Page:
Your Company


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France, Germany, United States · 2016
Rated R · 1h 58m
Director Jim Jarmusch
Starring Adam Driver, Golshifteh Farahani, Barry Shabaka Henley, Method Man
Genre Comedy, Drama, Romance

A week in the life of a working-class poet named Paterson and his partner Laura—a DIY creative force—as they find inspiration through their daily activities and modest means. This understated dramatic comedy is an imaginative ode to both poetry and the quiet virtue in making art for art's sake, with humility and openness.

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What are people saying?

Meagen Tajalle Profile picture for Meagen Tajalle

This film seems to me to be the antithesis to a Hollywood "star vehicle", although it is carried by Adam Driver in the lead role. Both Jarmusch's writing and Driver's performance are thoughtful and understated, both executed with the utmost confidence that the human condition is layered and interesting enough to hold the audience's attention. And SQURL contributes a wonderful score that grounds the film.

What are critics saying?


IndieWire by Eric Kohn

Carried by an appropriately low-key Adam Driver and Jarmusch's casual genius for capturing offhand remarks, Paterson is his most absorbing character study since "Broken Flowers" -- and far more grounded in real life. There's no context necessary to recognize it as his most personal work.


Time Out London by Geoff Andrew

Art, the film suggests, is about first noticing then communing with the world around you. In that sense, it’s another wise, wonderful Jarmusch movie about the importance, in this sad and beautiful world, of friendship and love.


The Film Stage by Giovanni Marchini Camia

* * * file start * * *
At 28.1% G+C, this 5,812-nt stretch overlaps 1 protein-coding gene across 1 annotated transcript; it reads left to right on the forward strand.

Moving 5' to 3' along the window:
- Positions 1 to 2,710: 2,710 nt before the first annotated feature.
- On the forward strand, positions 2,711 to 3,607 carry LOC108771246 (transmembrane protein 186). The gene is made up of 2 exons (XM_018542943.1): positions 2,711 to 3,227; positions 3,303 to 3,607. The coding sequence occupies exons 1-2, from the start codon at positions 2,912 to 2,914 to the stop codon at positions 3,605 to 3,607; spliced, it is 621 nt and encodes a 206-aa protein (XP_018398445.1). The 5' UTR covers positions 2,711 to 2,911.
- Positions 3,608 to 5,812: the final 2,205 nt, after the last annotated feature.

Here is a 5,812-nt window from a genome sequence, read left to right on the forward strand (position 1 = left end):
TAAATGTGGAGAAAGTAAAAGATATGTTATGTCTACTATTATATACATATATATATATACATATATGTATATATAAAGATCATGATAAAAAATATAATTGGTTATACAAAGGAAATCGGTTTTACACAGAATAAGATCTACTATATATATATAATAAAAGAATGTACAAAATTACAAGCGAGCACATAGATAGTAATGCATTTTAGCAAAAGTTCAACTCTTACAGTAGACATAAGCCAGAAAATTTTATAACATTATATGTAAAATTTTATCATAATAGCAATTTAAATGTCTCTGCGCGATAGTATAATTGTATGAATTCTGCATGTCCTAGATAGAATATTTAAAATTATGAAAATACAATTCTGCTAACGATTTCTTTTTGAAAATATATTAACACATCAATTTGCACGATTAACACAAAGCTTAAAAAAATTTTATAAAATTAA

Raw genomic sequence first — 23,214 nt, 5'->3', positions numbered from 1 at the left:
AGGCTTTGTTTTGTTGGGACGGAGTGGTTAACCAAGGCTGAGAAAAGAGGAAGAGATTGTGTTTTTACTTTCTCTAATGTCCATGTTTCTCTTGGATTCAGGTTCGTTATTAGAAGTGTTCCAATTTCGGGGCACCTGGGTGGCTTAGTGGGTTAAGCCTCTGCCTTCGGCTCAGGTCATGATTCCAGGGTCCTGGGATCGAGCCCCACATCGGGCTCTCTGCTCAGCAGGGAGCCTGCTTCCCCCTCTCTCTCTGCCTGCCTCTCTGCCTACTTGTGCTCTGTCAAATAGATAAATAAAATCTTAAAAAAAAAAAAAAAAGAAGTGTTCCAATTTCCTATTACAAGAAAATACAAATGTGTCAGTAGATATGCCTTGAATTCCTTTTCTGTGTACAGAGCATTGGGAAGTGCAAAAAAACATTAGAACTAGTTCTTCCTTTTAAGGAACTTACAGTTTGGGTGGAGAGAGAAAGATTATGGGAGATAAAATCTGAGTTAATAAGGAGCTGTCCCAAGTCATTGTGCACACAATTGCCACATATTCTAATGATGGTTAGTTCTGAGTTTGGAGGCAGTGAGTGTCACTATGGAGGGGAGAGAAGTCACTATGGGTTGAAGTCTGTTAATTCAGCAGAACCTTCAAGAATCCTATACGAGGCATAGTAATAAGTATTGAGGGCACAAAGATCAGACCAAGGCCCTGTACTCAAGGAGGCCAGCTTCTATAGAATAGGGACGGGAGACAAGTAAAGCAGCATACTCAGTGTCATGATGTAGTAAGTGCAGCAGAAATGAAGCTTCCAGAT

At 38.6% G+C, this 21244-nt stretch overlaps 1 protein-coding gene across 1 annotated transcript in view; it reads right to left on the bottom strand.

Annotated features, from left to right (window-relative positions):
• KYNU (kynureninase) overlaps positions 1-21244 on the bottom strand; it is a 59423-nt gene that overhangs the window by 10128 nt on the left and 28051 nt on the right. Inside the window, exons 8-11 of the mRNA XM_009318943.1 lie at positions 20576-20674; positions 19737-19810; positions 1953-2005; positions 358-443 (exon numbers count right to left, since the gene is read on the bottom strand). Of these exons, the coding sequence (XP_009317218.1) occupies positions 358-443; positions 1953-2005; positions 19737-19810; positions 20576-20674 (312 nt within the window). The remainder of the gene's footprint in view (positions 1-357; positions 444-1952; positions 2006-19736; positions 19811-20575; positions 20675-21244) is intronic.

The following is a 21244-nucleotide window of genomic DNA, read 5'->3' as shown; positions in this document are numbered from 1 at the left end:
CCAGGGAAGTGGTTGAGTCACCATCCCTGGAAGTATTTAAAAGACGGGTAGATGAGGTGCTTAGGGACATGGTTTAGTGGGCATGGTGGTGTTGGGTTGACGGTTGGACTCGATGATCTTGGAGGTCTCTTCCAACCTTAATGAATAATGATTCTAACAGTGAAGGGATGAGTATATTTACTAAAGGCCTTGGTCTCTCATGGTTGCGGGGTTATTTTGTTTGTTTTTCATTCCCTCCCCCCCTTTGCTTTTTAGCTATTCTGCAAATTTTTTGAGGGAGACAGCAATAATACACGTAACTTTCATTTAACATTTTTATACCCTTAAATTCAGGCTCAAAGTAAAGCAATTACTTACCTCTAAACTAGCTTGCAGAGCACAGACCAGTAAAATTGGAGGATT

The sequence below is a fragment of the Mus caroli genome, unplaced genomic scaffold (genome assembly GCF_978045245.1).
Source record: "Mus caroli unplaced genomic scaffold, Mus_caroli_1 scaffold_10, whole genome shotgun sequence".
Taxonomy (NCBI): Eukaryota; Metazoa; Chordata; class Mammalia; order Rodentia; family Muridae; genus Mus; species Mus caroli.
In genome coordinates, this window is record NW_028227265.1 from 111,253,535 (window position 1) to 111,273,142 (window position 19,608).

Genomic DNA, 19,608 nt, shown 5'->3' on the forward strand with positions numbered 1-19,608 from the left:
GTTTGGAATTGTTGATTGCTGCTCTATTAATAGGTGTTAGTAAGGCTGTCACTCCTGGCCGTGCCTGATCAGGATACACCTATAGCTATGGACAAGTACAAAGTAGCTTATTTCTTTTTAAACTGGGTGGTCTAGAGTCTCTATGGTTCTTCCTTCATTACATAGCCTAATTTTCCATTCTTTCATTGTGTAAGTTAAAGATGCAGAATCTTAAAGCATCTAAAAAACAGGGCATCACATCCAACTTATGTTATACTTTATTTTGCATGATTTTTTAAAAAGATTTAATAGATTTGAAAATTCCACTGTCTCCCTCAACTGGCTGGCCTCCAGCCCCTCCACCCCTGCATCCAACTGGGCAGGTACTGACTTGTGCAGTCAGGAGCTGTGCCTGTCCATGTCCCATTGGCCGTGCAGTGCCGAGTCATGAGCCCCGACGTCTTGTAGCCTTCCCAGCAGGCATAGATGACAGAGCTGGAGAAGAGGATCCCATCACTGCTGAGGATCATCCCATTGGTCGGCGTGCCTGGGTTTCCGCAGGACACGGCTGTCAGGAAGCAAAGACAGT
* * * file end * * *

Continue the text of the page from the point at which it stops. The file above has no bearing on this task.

Like the best poetry, Paterson keeps its meticulous construction hidden, letting its impact sneak up on you unawares. When the final image cuts to black, it triggers an overwhelming surge of emotions that’ll make you want to remain seated in the dark until long after the credits have finished rolling, basking in this marvelous film’s afterglow.


The Playlist by Jessica Kiang

An unfeasibly charming film full of little wisdoms and quiet comforts where we might expect to find provocations, its only deception is that it is so much richer than it seems at first glance.


CineVue by John Bleasdale

The whole set-up risks being all too winsome, but Jarmusch has always been a quiet punk: his most radical assertion is believing, despite everything, in the essential goodness of people.


Variety by Owen Gleiberman

Paterson, Jarmusch’s wee dramatic curio starring Adam Driver as a New Jersey bus driver – his name is Paterson, and he lives in Paterson — is a movie that’s all too aware of how much it diverges from contemporary tempo. That’s because the entire film is a self-conscious anachronism.


Screen International by Tim Grierson

Writer-director Jim Jarmusch often explores existential themes, but they’ve perhaps never been so beautifully unadorned as they are in Paterson, a deceptively modest character piece that’s profound and moving while remaining grounded in the everyday.


The Telegraph by Tim Robey

How Jarmusch takes this match-stick house of nothings and fills it with such calm and wisdom is a mystery with only one real answer: he’s an artist.


The Hollywood Reporter by Todd McCarthy

Unassuming, idiosyncratic and set in the run-down eponymous New Jersey city that has produced more than its share of noted personalities, this is a mild-mannered, almost startlingly undramatic work that offers discreet pleasures to longtime fans of the New York indie-scene veteran.

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